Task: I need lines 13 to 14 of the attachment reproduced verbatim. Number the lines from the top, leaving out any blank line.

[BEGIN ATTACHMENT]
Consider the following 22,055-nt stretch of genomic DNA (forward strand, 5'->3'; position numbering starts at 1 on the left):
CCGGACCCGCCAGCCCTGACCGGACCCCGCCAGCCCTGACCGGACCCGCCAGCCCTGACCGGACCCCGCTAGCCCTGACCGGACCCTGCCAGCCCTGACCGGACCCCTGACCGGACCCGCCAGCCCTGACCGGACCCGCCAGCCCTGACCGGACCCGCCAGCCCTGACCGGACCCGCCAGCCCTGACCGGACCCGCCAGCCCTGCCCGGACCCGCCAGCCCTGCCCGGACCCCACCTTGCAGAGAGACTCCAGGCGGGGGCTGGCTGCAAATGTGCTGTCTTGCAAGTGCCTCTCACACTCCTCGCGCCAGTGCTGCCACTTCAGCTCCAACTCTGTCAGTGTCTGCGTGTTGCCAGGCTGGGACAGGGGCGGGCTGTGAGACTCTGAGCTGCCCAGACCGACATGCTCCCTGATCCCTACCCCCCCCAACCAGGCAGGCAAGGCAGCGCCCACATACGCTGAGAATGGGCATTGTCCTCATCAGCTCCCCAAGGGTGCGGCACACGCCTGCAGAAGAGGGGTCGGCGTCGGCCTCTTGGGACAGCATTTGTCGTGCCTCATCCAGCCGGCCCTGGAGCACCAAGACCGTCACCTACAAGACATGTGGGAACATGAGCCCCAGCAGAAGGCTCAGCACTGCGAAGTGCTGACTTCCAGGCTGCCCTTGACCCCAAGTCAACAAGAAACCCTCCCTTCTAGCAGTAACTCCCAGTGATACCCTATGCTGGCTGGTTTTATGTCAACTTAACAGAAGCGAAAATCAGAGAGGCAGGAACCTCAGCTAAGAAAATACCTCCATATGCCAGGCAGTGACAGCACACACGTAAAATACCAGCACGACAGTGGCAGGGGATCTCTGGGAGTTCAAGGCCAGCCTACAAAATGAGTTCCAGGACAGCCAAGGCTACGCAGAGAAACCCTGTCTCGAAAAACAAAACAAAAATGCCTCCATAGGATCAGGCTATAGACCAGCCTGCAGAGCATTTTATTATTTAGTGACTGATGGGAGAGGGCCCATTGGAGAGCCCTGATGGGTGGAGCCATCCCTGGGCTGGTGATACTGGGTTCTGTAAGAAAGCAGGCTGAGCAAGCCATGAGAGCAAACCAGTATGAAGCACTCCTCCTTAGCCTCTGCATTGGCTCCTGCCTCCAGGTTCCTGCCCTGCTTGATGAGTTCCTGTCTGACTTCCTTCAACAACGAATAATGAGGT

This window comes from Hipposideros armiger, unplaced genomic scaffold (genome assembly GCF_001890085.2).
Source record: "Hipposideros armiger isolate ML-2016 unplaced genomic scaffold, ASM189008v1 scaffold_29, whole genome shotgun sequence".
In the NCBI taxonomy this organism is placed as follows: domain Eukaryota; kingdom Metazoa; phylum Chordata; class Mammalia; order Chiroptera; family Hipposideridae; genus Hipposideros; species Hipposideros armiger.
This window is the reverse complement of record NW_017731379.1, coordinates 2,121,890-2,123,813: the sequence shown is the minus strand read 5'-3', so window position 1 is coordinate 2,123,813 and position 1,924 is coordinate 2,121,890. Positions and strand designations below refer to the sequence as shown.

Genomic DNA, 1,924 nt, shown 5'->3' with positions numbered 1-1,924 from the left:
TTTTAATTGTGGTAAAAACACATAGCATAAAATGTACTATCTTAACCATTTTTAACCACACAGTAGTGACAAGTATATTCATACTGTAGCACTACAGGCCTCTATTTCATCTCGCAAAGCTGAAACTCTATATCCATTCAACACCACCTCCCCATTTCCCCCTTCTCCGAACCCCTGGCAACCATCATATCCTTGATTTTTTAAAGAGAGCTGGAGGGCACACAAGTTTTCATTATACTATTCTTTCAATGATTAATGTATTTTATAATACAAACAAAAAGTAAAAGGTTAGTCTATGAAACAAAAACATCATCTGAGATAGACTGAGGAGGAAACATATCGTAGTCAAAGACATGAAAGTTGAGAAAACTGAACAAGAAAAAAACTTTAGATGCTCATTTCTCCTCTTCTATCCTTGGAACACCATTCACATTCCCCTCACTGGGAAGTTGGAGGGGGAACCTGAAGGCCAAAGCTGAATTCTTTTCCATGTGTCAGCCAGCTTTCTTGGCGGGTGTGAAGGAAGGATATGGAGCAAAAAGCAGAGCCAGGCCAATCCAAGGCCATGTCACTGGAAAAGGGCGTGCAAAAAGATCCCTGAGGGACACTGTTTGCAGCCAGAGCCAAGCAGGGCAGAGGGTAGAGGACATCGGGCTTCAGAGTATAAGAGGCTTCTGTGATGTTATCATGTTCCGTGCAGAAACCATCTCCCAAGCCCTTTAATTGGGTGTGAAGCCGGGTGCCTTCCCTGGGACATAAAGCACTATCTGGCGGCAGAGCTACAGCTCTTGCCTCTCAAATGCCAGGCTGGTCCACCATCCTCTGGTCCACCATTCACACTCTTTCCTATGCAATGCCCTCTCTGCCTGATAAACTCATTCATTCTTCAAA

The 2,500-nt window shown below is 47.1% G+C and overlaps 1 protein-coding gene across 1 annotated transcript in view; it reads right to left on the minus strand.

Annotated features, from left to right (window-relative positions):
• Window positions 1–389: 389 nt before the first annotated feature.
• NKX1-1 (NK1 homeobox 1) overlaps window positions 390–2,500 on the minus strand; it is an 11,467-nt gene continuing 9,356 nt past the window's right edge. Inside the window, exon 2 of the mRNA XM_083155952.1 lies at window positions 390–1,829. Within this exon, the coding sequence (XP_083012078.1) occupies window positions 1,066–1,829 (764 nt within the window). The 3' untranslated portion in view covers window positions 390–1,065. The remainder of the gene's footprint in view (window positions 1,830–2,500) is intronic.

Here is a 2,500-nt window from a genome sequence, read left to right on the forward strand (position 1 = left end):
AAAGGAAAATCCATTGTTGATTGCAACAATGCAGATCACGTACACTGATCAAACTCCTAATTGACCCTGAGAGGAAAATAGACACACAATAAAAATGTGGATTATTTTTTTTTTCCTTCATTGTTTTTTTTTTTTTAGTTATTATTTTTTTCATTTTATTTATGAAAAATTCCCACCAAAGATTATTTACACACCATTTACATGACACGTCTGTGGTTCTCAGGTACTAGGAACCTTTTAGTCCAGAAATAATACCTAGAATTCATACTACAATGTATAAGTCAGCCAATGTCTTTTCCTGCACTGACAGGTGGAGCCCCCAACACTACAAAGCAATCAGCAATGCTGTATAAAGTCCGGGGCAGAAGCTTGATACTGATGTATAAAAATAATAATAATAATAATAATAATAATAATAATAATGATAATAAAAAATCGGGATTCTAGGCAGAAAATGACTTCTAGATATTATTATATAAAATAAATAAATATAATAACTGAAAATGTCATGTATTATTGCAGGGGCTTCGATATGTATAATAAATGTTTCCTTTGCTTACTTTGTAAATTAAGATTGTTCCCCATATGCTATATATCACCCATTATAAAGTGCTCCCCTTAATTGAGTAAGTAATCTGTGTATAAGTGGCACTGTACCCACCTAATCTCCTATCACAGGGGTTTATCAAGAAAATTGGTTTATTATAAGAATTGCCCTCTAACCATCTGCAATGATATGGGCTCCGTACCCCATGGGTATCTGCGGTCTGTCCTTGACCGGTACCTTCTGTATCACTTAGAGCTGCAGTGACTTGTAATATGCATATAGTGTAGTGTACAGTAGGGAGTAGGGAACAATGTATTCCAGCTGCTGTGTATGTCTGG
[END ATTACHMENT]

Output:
Here is a 2,500-nt window from a genome sequence, read left to right on the forward strand (position 1 = left end):
AAAGGAAAATCCATTGTTGATTGCAACAATGCAGATCACGTACACTGATCAAACTCCTAATTGACCCTGAGAGGAAAATAGACACACAATAAAAATGTGGATTATTTTTTTTTTCCTTCATTGTTTTTTTTTTTTTAGTTATTATTTTTTTCATTTTATTTATGAAAAATTCCCACCAAAGATTATTTACACACCATTTACATGACACGTCTGTGGTTCTCAGGTACTAGGAACCTTTTAGTCCAGAAATAATACCTAGAATTCATACTACAATGTATAAGTCAGCCAATGTCTTTTCCTGCACTGACAGGTGGAGCCCCCAACACTACAAAGCAATCAGCAATGCTGTATAAAGTCCGGGGCAGAAGCTTGATACTGATGTATAAAAATAATAATAATAATAATAATAATAATAATAATAATGATAATAAAAAATCGGGATTCTAGGCAGAAAATGACTTCTAGATATTATTATATAAAATAAATAAATATAATAACTGAAAATGTCATGTATTATTGCAGGGGCTTCGATATGTATAATAAATGTTTCCTTTGCTTACTTTGTAAATTAAGATTGTTCCCCATATGCTATATATCACCCATTATAAAGTGCTCCCCTTAATTGAGTAAGTAATCTGTGTATAAGTGGCACTGTACCCACCTAATCTCCTATCACAGGGGTTTATCAAGAAAATTGGTTTATTATAAGAATTGCCCTCTAACCATCTGCAATGATATGGGCTCCGTACCCCATGGGTATCTGCGGTCTGTCCTTGACCGGTACCTTCTGTATCACTTAGAGCTGCAGTGACTTGTAATATGCATATAGTGTAGTGTACAGTAGGGAGTAGGGAACAATGTATTCCAGCTGCTGTGTATGTCTGG